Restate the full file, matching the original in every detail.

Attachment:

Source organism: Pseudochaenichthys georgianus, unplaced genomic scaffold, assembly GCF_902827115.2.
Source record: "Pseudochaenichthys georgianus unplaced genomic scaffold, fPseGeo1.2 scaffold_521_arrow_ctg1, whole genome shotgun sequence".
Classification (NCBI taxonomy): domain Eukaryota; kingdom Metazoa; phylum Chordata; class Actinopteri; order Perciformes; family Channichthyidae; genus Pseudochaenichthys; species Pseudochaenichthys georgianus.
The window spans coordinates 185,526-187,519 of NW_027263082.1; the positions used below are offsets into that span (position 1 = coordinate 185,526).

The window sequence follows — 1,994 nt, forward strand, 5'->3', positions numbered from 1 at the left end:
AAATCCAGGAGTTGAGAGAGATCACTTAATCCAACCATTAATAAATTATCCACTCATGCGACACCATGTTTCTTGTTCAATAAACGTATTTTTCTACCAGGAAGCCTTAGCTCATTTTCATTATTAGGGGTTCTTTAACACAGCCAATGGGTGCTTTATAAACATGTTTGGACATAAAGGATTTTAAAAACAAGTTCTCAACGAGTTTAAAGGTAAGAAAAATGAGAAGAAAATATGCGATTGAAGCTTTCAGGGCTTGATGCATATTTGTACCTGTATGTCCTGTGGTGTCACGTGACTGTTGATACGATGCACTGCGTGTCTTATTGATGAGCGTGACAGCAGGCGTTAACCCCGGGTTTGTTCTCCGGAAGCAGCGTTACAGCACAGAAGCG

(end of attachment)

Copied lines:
Source organism: Pseudochaenichthys georgianus, unplaced genomic scaffold, assembly GCF_902827115.2.
Source record: "Pseudochaenichthys georgianus unplaced genomic scaffold, fPseGeo1.2 scaffold_521_arrow_ctg1, whole genome shotgun sequence".
Classification (NCBI taxonomy): domain Eukaryota; kingdom Metazoa; phylum Chordata; class Actinopteri; order Perciformes; family Channichthyidae; genus Pseudochaenichthys; species Pseudochaenichthys georgianus.
The window spans coordinates 185,526-187,519 of NW_027263082.1; the positions used below are offsets into that span (position 1 = coordinate 185,526).

The window sequence follows — 1,994 nt, forward strand, 5'->3', positions numbered from 1 at the left end:
AAATCCAGGAGTTGAGAGAGATCACTTAATCCAACCATTAATAAATTATCCACTCATGCGACACCATGTTTCTTGTTCAATAAACGTATTTTTCTACCAGGAAGCCTTAGCTCATTTTCATTATTAGGGGTTCTTTAACACAGCCAATGGGTGCTTTATAAACATGTTTGGACATAAAGGATTTTAAAAACAAGTTCTCAACGAGTTTAAAGGTAAGAAAAATGAGAAGAAAATATGCGATTGAAGCTTTCAGGGCTTGATGCATATTTGTACCTGTATGTCCTGTGGTGTCACGTGACTGTTGATACGATGCACTGCGTGTCTTATTGATGAGCGTGACAGCAGGCGTTAACCCCGGGTTTGTTCTCCGGAAGCAGCGTTACAGCACAGAAGCG